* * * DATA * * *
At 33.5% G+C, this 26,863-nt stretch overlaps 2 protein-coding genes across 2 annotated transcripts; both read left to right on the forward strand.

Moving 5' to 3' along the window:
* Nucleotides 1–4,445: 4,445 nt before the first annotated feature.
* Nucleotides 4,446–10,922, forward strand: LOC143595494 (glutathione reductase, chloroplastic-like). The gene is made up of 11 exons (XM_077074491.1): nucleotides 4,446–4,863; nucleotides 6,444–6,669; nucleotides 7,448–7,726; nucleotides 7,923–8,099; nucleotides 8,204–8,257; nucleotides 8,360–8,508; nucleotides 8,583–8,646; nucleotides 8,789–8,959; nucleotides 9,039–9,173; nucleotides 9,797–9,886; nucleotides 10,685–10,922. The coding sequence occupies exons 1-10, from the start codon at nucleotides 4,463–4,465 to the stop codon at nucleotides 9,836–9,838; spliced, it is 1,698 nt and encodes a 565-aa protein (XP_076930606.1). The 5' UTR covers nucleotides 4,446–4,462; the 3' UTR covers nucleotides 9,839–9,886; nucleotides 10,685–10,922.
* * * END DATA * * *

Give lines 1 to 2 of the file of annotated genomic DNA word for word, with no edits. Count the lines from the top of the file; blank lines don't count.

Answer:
At 33.5% G+C, this 26,863-nt stretch overlaps 2 protein-coding genes across 2 annotated transcripts; both read left to right on the forward strand.

Moving 5' to 3' along the window: